Phaili hui hai sapano ki bahen……
Phaili hui hai sapano ki baha aaja chalde kahi door…… my dreams have no boundaries, with open arms they can reach the sky, the mountains, the soaring high tree tops. This celestial song is from the 1955 film “House No. 44.” The song takes you for a quick look of the world over the rainbow. The lyrics are one of the finest of Sahir Ludhiyanvi. His style of emoting love in the surroundings of nature was simply awesome. The song shows Kalpana Kartik – the heroine of the film swinging and dancing around tall and picturesque trees surrounded with mist …..The scene is breathtaking. Every single line of the song is inspirational and stirring.
The music composed by SD Burman and song sung by Lata Mangeshkar; Burmanda has composed some of the gems for Lata Mangeshkar which were so unique. Their combination established him as one of the greatest composers of the Golden Era regardless of whether he matched the commercial success of his peers or not. The song’s tone is identical to Bhoop Kalyan raga. Some refer Bhoop Kalyan as Shuddha Kalyan. The fact is that Shuddha Kalyan is used by very intelligent musicians as this raga is aesthetically challenging with melodic subtleties.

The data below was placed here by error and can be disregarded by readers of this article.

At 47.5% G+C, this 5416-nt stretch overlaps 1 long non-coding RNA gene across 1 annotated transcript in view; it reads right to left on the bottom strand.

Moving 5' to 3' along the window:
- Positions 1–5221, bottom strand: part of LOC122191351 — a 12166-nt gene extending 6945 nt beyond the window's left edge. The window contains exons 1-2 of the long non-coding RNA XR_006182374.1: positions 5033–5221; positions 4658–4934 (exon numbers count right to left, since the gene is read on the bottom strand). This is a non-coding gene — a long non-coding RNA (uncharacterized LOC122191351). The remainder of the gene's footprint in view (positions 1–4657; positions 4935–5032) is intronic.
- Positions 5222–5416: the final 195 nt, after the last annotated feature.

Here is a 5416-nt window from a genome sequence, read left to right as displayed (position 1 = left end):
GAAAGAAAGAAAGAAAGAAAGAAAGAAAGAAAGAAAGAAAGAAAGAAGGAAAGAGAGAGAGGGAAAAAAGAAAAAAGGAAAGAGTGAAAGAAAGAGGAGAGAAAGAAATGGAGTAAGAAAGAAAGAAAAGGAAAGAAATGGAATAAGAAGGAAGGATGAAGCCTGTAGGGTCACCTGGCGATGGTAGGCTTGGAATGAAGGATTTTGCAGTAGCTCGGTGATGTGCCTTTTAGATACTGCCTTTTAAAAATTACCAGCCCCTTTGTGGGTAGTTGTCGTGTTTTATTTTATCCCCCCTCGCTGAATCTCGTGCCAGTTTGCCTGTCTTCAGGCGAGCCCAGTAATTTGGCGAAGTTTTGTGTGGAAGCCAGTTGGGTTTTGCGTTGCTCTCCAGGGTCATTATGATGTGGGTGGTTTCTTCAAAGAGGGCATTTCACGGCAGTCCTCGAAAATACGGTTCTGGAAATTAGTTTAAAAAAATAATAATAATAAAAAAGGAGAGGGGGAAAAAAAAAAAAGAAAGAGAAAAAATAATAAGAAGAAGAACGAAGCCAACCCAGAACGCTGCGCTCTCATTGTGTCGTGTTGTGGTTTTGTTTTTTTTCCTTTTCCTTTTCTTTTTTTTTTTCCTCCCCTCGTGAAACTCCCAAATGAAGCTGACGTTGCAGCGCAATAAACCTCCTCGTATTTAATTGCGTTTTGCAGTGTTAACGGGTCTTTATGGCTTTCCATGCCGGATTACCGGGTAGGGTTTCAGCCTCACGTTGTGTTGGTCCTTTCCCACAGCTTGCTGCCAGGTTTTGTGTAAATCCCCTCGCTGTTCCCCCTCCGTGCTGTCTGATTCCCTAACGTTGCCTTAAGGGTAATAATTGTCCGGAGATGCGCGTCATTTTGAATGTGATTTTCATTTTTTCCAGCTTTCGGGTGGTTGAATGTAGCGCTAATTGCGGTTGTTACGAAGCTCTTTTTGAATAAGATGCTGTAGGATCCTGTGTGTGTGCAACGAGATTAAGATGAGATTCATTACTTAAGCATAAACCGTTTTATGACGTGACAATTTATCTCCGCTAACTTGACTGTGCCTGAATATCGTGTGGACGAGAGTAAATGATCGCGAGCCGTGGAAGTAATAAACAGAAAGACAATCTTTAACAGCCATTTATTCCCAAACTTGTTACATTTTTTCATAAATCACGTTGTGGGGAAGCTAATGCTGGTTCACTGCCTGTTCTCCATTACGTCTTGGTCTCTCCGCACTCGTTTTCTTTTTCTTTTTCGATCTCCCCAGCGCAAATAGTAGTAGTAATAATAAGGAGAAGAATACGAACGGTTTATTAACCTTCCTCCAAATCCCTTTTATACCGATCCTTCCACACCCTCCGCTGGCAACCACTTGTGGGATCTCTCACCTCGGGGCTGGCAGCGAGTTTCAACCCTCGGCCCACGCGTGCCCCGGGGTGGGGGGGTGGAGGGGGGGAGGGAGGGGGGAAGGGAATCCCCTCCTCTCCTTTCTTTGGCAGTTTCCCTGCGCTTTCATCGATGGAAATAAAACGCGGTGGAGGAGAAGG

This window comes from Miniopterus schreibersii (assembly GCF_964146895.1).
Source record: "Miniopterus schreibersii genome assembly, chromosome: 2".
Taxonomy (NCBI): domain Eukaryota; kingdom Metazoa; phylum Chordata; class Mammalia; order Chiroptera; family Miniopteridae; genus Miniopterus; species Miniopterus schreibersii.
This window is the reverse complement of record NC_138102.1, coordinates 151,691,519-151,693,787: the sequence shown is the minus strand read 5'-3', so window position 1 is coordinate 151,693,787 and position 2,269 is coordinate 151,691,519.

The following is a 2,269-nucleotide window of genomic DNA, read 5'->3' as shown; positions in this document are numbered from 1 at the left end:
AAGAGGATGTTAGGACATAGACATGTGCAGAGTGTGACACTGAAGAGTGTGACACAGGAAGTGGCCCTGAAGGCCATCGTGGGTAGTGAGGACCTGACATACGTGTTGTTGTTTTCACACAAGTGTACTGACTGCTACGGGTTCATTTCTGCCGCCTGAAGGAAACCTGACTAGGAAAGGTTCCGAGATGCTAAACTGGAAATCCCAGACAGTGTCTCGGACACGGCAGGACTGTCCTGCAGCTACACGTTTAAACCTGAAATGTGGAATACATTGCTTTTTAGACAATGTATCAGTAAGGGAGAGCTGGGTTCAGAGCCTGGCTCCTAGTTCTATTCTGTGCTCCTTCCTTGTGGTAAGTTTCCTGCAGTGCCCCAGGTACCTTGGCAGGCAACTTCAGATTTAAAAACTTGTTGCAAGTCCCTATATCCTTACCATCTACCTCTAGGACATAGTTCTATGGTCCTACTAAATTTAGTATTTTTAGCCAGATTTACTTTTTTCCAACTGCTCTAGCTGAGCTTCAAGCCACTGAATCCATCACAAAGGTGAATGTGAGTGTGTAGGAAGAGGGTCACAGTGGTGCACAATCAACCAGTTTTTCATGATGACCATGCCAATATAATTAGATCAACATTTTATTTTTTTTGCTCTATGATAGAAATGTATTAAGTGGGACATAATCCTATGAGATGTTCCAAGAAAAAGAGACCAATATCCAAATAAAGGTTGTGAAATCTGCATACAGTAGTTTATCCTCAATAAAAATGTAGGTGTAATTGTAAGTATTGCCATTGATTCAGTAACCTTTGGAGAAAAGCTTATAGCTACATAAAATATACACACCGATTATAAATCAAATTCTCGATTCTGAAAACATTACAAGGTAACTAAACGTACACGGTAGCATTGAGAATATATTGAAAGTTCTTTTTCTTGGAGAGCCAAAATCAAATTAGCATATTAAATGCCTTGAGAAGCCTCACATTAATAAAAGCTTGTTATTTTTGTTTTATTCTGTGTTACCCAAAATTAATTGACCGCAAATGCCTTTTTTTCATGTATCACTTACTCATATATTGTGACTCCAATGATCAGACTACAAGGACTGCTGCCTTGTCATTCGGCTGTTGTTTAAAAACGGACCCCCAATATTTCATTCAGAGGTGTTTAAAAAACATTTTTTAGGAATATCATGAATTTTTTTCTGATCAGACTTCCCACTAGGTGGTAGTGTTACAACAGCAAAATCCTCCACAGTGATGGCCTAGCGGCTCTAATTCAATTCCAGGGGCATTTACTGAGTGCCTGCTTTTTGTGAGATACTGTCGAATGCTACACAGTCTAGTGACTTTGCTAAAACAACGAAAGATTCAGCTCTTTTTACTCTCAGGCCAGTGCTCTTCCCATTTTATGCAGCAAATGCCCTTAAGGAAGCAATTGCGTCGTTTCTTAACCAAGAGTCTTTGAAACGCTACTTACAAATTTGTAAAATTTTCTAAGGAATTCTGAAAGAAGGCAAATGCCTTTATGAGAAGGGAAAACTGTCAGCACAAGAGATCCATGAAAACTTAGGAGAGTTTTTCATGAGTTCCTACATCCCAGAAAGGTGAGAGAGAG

The team of S.D – Sahir – Lata has together given unforgettable songs. I think only S.D.Burman could give classic touch to Sahir Ludhiyanvi’s lyrics. Zoola zalkata, dhire dhire hum zhoole, amabar toh kya hai taronke bhi lab choole! How blissful the song is! Sahir Ludhiyanvi could create magical songs and Burmanda could suitably compose those songs. The song is sublime one feels like swinging in mountains and trees….just like Kalpana Kartik does. Close your eyes and this song takes you on a beautiful trip. Lata has sung the song very evocatively.
It seems Burmanda was sort of restless man; he would hardly sit down with harmonium to compose his songs. He had said in some of his interviews that his best tunes came to him in a flash of brilliance, invariably when he would visit seashores on a long walk or drive. He had soul of a poet. He had a very definite idea of what a song would eventually look like on screen and he’d set it to music accordingly. Often, he would get upset at the way certain songs of his were picturized. Even though SD Burman was 23 years senior to Lata Mangeshkar, their debut in Hindi films was almost simultaneous. It is said that Dada Burman was so pleased with Lata’s amazing rendition of this song that he rewarded her with one of his precious paans, a gesture that was considered to be SD Burman’s ultimate sign of appreciation.
Listen to this timeless song.